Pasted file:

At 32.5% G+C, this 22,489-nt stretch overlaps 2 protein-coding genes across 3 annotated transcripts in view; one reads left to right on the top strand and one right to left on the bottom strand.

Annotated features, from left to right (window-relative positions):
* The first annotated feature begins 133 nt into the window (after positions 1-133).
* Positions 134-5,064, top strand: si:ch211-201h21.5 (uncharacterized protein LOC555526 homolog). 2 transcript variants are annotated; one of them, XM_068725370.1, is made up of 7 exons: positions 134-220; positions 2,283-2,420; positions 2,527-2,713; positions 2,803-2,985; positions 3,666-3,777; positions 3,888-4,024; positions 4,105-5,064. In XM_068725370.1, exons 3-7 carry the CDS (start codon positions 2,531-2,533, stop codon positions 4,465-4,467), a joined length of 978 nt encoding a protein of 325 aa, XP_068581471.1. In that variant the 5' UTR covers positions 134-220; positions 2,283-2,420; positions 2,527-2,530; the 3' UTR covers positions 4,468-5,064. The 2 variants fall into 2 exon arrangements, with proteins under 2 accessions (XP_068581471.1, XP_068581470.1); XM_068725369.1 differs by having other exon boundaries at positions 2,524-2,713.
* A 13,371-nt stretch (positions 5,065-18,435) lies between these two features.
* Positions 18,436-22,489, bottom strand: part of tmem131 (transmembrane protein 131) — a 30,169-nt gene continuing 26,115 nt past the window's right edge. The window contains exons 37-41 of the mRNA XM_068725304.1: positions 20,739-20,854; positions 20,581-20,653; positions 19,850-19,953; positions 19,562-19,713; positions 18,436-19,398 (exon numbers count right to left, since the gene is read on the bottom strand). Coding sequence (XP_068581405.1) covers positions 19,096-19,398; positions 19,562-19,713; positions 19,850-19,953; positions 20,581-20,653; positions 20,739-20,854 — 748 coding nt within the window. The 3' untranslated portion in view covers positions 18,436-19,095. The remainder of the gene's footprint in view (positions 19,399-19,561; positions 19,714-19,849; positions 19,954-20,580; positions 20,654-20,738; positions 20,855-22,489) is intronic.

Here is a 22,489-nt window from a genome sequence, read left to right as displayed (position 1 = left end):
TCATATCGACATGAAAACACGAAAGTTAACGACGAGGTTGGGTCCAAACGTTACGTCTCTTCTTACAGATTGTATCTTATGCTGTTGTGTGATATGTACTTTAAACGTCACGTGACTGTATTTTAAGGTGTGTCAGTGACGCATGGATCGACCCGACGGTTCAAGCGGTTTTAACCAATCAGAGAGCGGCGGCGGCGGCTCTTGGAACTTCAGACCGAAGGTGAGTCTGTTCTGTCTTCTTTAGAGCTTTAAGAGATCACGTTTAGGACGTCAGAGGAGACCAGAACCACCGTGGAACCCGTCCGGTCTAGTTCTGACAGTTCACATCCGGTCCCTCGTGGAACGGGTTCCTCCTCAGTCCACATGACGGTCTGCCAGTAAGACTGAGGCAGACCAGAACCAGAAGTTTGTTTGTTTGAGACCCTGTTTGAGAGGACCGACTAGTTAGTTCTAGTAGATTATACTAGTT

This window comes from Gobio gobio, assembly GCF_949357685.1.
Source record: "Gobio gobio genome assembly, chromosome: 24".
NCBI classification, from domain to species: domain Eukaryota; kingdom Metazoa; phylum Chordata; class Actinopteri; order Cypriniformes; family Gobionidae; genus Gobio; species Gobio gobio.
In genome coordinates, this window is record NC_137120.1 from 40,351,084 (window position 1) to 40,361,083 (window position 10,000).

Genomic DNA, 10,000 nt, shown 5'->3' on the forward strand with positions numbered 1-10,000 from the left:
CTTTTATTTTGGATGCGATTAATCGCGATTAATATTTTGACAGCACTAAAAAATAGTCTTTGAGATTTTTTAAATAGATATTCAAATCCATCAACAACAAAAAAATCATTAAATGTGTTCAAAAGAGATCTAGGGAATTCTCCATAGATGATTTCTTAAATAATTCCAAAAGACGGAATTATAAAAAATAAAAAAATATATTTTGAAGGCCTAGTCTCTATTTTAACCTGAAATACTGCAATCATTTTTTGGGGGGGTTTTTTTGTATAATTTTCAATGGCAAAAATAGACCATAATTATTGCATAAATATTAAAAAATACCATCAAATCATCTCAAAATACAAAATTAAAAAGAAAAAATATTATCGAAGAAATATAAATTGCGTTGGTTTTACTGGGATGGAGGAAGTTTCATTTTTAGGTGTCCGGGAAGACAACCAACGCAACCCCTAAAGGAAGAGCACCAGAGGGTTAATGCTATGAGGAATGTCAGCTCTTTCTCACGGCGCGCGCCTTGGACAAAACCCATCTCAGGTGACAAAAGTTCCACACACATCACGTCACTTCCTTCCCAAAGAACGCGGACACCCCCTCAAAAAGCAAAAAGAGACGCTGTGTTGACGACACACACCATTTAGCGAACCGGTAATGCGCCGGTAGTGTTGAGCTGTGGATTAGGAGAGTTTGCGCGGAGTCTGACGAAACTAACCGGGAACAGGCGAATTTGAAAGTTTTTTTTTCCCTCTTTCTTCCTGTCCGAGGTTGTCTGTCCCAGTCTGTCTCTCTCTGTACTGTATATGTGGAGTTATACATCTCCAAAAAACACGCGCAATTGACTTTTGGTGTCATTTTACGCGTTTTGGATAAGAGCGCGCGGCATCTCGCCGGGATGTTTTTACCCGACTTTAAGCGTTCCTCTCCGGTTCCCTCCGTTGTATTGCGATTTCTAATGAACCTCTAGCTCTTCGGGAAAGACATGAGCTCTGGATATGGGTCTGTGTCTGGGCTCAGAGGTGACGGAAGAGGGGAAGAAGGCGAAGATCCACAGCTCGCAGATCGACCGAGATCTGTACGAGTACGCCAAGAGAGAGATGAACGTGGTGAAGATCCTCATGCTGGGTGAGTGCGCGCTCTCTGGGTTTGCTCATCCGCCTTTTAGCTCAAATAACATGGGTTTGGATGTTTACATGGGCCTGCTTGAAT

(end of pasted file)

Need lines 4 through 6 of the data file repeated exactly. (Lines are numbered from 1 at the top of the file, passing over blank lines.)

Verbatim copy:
* Positions 134-5,064, top strand: si:ch211-201h21.5 (uncharacterized protein LOC555526 homolog). 2 transcript variants are annotated; one of them, XM_068725370.1, is made up of 7 exons: positions 134-220; positions 2,283-2,420; positions 2,527-2,713; positions 2,803-2,985; positions 3,666-3,777; positions 3,888-4,024; positions 4,105-5,064. In XM_068725370.1, exons 3-7 carry the CDS (start codon positions 2,531-2,533, stop codon positions 4,465-4,467), a joined length of 978 nt encoding a protein of 325 aa, XP_068581471.1. In that variant the 5' UTR covers positions 134-220; positions 2,283-2,420; positions 2,527-2,530; the 3' UTR covers positions 4,468-5,064. The 2 variants fall into 2 exon arrangements, with proteins under 2 accessions (XP_068581471.1, XP_068581470.1); XM_068725369.1 differs by having other exon boundaries at positions 2,524-2,713.
* A 13,371-nt stretch (positions 5,065-18,435) lies between these two features.
* Positions 18,436-22,489, bottom strand: part of tmem131 (transmembrane protein 131) — a 30,169-nt gene continuing 26,115 nt past the window's right edge. The window contains exons 37-41 of the mRNA XM_068725304.1: positions 20,739-20,854; positions 20,581-20,653; positions 19,850-19,953; positions 19,562-19,713; positions 18,436-19,398 (exon numbers count right to left, since the gene is read on the bottom strand). Coding sequence (XP_068581405.1) covers positions 19,096-19,398; positions 19,562-19,713; positions 19,850-19,953; positions 20,581-20,653; positions 20,739-20,854 — 748 coding nt within the window. The 3' untranslated portion in view covers positions 18,436-19,095. The remainder of the gene's footprint in view (positions 19,399-19,561; positions 19,714-19,849; positions 19,954-20,580; positions 20,654-20,738; positions 20,855-22,489) is intronic.